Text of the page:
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No discrimination over failure to investigate race complaint

Posted by TonyBrownEmploymentSolicitor on November 20, 2015

Can the failure to investigate a false and invented grievance amount to discrimination?Not on the facts of the next case.

The Claimant, who was of Indian ethnic origin, was accused of coming into work smelling of alcohol and was sent home by his supervisor. When the Claimant returned to work the following day, he made an allegation that his supervisor, who was white, had used racially abusive language towards him. He was informed that until he made what was described as an official grievance no action would be taken. The allegation about the Claimant drinking alcohol was investigated and it was decided that no further action should be taken.

The Claimant instituted proceedings in the employment tribunal alleging that the use of racially abusive language towards him by his supervisor amounted to direct discrimination on grounds of race, and harassment.

The ET concluded that the Claimant’s allegation against his supervisor was false and that the Claimant had invented the allegation after he was sent home because thought he would face disciplinary action for coming into work smelling of alcohol.

Despite this, the ET upheld the Claimant’s claim of race discrimination. It reached this decision on the basis that, although the employer had investigated the allegation that the Claimant smelled of drink, it did not investigate the Claimant’s allegation, and this constituted less favourable treatment of the Claimant on grounds of race. However, as the Claimant had not suffered any injury to feelings as a result of the failure to investigate his [groundless] allegation, the tribunal declined to award him any compensation. It did, however, grant a declaration that the employer had racially discriminated the Claimant.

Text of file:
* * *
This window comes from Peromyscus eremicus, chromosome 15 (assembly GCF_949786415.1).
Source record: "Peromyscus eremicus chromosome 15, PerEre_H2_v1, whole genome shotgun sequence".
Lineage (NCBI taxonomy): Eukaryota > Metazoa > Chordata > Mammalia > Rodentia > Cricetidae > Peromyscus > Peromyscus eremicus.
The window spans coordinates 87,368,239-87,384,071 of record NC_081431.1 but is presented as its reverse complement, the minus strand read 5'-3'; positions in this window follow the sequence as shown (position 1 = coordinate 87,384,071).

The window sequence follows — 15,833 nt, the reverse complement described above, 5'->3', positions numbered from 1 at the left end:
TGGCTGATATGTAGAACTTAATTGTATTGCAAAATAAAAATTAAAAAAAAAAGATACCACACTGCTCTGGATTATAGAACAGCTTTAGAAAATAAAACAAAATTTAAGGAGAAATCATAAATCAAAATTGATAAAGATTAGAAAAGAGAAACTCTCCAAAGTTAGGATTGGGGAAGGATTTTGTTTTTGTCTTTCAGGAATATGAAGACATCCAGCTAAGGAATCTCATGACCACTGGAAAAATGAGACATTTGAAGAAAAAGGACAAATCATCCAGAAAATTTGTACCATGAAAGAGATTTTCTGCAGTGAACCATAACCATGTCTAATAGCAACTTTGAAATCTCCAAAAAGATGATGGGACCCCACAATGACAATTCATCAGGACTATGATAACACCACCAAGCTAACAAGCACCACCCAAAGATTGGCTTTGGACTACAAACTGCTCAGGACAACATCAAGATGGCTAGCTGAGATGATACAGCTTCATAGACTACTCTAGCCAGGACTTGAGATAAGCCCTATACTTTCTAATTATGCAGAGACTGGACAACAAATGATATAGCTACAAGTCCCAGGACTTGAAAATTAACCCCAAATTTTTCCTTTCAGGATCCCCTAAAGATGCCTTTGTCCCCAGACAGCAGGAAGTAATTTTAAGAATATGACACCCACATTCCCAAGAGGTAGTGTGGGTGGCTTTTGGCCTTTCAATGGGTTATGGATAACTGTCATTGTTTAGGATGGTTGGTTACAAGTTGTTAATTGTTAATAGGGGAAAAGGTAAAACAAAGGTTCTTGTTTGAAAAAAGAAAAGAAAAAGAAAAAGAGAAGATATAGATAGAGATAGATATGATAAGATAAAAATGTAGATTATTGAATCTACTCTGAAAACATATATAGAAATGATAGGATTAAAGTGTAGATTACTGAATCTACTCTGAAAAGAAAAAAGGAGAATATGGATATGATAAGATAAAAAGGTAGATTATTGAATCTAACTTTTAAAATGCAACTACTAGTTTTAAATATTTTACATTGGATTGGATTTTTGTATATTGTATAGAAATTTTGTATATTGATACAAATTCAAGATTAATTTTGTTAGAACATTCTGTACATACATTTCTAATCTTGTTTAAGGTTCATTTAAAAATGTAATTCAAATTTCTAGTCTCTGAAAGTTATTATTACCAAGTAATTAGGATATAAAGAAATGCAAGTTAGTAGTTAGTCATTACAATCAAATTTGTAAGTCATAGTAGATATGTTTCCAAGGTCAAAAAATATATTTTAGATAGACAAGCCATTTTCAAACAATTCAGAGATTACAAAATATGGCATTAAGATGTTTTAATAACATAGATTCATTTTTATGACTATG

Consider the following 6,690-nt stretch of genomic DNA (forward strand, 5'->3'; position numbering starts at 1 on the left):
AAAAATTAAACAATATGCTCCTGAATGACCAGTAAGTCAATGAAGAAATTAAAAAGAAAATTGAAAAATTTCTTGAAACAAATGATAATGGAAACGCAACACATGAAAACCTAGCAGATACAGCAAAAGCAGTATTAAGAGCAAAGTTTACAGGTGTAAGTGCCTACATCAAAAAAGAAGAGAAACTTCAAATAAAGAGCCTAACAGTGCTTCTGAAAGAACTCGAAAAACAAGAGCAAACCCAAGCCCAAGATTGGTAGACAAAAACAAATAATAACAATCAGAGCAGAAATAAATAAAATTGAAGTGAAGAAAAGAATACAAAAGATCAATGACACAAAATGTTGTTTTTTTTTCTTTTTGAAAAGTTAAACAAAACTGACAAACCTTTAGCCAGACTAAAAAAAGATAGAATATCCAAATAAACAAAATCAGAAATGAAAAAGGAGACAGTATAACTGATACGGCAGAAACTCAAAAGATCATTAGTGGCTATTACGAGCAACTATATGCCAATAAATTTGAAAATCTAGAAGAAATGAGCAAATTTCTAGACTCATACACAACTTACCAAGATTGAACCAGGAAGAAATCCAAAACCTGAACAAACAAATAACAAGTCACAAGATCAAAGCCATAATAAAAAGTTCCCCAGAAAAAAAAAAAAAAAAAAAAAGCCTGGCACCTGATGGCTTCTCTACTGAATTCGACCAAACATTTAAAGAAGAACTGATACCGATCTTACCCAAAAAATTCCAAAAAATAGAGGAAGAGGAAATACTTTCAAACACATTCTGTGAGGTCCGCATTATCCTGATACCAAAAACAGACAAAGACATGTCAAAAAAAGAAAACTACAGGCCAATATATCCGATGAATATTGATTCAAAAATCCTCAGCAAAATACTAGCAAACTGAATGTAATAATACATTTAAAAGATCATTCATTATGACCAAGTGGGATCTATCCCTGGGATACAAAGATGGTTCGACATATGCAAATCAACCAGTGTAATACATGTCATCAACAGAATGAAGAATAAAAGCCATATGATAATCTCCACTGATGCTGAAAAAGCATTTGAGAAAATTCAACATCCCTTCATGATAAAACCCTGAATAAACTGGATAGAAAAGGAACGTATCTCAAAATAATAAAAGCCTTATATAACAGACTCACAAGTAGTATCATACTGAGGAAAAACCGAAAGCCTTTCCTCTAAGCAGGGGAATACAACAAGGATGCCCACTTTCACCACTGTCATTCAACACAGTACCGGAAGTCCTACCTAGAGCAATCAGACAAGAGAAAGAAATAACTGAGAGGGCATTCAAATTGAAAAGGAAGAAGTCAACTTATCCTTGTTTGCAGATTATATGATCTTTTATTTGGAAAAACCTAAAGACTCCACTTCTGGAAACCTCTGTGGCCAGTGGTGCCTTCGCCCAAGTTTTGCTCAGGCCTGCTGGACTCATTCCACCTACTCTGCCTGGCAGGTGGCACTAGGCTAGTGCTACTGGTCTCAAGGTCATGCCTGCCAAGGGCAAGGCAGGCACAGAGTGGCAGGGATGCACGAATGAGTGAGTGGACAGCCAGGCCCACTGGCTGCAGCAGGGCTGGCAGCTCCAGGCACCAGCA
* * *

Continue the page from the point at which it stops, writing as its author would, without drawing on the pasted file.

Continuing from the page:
The employer appealed.

The EAT allowed the appeal. A claim of discrimination under the Equality Act 2010 requires that there be (1) discrimination, that is, less favourable treatment on grounds of a protected characteristic, such as race, and (2) detriment to the employee. In the present case, on the facts as found by the tribunal, there was no detriment suffered by the Claimant in the employer’s failure to investigate his groundless allegation and therefore it followed that there was no contravention of the Equality Act.

Therefore the ET was wrong to grant a declaration, and it was set aside.

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